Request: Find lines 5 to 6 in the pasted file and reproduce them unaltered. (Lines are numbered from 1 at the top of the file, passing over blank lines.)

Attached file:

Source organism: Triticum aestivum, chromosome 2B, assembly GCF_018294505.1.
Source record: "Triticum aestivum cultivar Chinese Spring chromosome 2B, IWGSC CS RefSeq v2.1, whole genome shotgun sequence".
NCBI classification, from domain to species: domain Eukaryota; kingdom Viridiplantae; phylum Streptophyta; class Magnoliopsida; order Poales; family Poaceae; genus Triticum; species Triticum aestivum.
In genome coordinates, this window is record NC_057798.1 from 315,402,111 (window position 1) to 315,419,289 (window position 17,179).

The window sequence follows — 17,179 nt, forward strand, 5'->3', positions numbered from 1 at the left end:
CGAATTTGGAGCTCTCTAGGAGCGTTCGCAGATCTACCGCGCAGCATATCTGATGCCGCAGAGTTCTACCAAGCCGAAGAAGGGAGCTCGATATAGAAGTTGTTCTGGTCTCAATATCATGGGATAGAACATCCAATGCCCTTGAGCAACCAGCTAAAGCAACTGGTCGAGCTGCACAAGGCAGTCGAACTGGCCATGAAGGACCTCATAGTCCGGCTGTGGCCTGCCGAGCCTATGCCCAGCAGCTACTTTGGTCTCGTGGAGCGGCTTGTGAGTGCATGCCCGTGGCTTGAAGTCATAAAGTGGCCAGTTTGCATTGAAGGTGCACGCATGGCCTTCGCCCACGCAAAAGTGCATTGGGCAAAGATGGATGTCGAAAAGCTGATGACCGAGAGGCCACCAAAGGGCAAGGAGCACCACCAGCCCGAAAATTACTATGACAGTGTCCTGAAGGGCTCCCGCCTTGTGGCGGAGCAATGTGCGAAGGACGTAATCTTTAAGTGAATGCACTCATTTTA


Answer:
The window sequence follows — 17,179 nt, forward strand, 5'->3', positions numbered from 1 at the left end:
CGAATTTGGAGCTCTCTAGGAGCGTTCGCAGATCTACCGCGCAGCATATCTGATGCCGCAGAGTTCTACCAAGCCGAAGAAGGGAGCTCGATATAGAAGTTGTTCTGGTCTCAATATCATGGGATAGAACATCCAATGCCCTTGAGCAACCAGCTAAAGCAACTGGTCGAGCTGCACAAGGCAGTCGAACTGGCCATGAAGGACCTCATAGTCCGGCTGTGGCCTGCCGAGCCTATGCCCAGCAGCTACTTTGGTCTCGTGGAGCGGCTTGTGAGTGCATGCCCGTGGCTTGAAGTCATAAAGTGGCCAGTTTGCATTGAAGGTGCACGCATGGCCTTCGCCCACGCAAAAGTGCATTGGGCAAAGATGGATGTCGAAAAGCTGATGACCGAGAGGCCACCAAAGGGCAAGGAGCACCACCAGCCCGAAAATTACTATGACAGTGTCCTGAAGGGCTCCCGCCTTGTGGCGGAGCAATGTGCGAAGGACGTAATCTTTAAGTGAATGCACTCATTTTA